Addressing antimicrobial resistance in Mycobacterium tuberculosis - a fragment screening-led approach

Lead Research Organisation: University of Manchester
Department Name: Chemistry


Resistance to antibiotics poses a grave threat to human health worldwide, but is an inevitable consequence of antibiotic overuse. A major threat is posed by strains of Mycobacterium tuberculosis (Mtb) that have developed resistance to leading drugs (e.g. rifampicin, streptomycin and isoniazid) that have been the backbone of successful TB treatments for decades1. Mtb strains resistant to the leading drugs (multidrug resistant, MDR) or to these plus other TB antibiotics (extensively drug resistant, XDR; and even totally drug resistant, TDR strains) are widespread. This prompted the World Health Organization to declare a "global emergency" in a drive to promote research into development of new types of antibiotics that have new modes of action and that attack different Mtb targets. In preliminary work, our group and collaborators have addressed this challenge through studies of cytochrome P450 (P450) enzymes from the virulent strain Mtb H37Rv2. The Mtb H37Rv genome encodes 20 different P450s, and preliminary work revealed that several of these enzymes are crucial to the viability of the bacterium and/or its ability to infect and to sustain infection in the human host3. In collaboration with researchers at the University of Cambridge, we have exploited the relatively new approach of fragment based screening (FBS) in order to identify small ligands that bind to important Mtb P450 enzymes (using calorimetric and NMR-based methods), and to determine how they bind to their P450s using X-ray crystallography. Through chemical "elaboration" of fragments using synthetic chemistry and guided by structural information, several new molecules have been developed that bind tightly to Mtb P450s, including the genetically essential CYP121A1 - a cyclic dipeptide oxidase, and the host cholesterol oxidizing CYP125A1 and CYP124A1 P450s that are crucial for Mtb to sustain infection when engulfed by the human macrophage3. We have reached a point where we have FBS-derived inhibitors of several key Mtb
P450s4,5, and now require to optimize their structures for both effective target inhibition and for chemical properties conducive to good Mtb cell penetration. The student will progress this project through development of HPLC-/GC-MS based assays to identify products formed by key Mtb P450s and through demonstrating and quantifying P450 inhibition by FBS-derived compounds. Research will also include expression/purification of novel Mtb P450s, identification of new ligands/inhibitors of these P450 by fragment screening, and structural characterization of key Mtb P450s in complex with new inhibitors en route to production of novel classes of Mtb antibiotics.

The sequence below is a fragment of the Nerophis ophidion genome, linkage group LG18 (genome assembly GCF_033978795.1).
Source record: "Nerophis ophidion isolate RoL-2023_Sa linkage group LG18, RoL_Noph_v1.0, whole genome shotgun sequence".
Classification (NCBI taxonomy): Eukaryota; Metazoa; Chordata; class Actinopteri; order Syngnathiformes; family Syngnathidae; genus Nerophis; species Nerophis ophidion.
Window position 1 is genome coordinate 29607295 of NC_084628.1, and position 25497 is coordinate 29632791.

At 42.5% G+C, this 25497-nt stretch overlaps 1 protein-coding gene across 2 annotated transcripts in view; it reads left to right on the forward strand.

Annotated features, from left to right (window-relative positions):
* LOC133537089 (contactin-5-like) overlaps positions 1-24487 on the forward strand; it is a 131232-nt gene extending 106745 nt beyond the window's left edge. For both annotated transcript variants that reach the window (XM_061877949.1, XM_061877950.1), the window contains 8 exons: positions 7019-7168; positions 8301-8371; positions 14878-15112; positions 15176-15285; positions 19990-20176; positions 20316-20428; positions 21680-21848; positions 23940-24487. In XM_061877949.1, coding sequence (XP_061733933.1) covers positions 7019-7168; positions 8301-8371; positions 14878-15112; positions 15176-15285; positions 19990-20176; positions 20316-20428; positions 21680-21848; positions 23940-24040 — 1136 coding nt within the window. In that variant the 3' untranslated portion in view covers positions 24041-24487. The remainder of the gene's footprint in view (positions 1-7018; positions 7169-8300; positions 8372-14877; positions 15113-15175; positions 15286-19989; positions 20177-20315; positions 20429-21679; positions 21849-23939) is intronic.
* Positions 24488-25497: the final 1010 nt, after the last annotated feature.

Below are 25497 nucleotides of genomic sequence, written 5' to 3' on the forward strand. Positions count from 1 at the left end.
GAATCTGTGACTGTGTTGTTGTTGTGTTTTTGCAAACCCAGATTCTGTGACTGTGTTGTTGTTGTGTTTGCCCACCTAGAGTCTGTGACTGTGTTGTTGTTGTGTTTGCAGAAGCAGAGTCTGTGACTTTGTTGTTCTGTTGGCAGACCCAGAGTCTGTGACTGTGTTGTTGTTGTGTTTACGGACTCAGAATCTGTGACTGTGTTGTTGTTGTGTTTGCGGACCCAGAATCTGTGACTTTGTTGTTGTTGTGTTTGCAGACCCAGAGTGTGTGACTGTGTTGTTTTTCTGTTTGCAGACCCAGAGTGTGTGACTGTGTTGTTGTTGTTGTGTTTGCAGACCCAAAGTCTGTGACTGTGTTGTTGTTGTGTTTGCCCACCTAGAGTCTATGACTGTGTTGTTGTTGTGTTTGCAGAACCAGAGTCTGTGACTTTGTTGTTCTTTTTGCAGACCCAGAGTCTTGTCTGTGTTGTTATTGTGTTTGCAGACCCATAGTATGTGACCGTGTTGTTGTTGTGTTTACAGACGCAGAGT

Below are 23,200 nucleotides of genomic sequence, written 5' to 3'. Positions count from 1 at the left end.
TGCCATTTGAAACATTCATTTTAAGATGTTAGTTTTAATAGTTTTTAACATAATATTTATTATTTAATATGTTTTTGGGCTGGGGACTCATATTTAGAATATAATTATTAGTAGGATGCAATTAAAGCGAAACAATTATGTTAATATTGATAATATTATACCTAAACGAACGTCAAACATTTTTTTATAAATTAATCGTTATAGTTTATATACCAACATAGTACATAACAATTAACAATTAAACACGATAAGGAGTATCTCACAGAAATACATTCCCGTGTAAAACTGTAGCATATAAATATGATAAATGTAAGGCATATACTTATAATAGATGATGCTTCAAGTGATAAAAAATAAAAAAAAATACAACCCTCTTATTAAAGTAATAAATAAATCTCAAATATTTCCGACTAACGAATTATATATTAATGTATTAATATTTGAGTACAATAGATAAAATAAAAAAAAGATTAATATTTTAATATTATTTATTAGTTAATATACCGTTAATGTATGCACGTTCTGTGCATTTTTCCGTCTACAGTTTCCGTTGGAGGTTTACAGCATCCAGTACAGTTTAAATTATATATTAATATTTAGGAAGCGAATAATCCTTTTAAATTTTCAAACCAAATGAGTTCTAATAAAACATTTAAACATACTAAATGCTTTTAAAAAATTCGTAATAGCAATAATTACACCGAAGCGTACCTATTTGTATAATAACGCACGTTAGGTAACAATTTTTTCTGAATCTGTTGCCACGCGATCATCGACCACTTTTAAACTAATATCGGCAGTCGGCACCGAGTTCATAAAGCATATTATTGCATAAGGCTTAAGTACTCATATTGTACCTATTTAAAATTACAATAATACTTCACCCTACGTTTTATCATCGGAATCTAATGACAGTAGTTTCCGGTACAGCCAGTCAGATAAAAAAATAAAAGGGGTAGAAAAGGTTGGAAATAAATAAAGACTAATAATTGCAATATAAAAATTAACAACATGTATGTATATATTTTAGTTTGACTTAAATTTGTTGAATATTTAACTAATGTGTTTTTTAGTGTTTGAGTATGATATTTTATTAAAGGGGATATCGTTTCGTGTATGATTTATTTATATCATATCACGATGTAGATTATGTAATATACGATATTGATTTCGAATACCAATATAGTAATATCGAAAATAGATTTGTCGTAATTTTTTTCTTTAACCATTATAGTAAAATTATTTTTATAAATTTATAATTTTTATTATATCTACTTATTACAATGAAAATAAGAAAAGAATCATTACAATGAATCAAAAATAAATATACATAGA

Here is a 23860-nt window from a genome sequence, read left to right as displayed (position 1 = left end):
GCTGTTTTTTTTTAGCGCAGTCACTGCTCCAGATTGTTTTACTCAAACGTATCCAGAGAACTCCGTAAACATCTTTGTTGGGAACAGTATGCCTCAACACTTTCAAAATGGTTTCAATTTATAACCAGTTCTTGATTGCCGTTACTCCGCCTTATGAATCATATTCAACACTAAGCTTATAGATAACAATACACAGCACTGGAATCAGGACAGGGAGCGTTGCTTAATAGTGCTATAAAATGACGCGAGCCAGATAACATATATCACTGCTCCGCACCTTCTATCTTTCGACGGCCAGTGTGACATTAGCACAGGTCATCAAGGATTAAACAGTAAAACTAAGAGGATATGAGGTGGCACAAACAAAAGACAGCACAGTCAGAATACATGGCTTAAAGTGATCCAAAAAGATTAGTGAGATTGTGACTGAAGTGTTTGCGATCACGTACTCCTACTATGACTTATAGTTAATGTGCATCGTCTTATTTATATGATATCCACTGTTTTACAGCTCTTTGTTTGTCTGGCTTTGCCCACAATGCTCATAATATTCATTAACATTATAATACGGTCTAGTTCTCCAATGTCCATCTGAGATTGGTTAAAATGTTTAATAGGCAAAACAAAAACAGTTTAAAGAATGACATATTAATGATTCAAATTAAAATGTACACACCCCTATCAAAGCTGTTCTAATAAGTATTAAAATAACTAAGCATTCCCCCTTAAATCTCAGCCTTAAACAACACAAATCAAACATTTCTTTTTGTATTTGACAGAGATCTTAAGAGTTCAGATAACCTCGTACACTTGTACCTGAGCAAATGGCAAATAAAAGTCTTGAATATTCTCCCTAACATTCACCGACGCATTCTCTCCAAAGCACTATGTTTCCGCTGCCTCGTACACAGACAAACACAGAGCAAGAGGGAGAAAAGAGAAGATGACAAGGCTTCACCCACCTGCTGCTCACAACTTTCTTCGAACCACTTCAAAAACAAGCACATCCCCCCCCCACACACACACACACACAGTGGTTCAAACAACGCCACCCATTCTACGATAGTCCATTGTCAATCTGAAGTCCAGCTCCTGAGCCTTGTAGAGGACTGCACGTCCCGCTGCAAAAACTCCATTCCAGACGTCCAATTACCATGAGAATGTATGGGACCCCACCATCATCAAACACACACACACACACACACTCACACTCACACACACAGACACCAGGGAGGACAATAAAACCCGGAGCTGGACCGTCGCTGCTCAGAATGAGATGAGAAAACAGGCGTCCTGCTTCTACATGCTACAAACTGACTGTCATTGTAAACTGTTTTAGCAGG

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Description Mycobacterium tuberculosis is the main causative pathogen of Tuberculosis in humans. Emerging drug resistance is a cause for concern for the control of TB worldwide. X-ray crystrallographic structure of the Cytochrome P450 (CYPs) CYP141 from Mycobacterium tuberculosis (Mtb) has been solved at a resolution of 2.05 Angstrom. Fragments that produce both substrate- and inhibitor-like spectral shifts have been identified for CYP141. Fragment-based approach has yielded a novel series of inhibitors for CYP121 from Mtb that exploit an, as of yet, unpublished binding mode. The non-heme directed nature of these inhibitors should increase the specificity amongst the CYPs of Mtb (of which there are 20) and decreases unwanted off-target effects on human CYPs.
Exploitation Route The structure of CYP141 adds to the body of knowledge regarding the CYPs of Mtb and the PDB entry could be used as a starting point for in silico drug discovery, molecular dynamics simulation etc by other groups. The fragment hits for CYP141 could be used as a starting point for the development of a novel series of inhibitors against this protein. The series of inhibitors against CYP121 could also be used as starting points for further rounds of medicinal chemistry by other groups.
Sectors Healthcare,Pharmaceuticals and Medical Biotechnology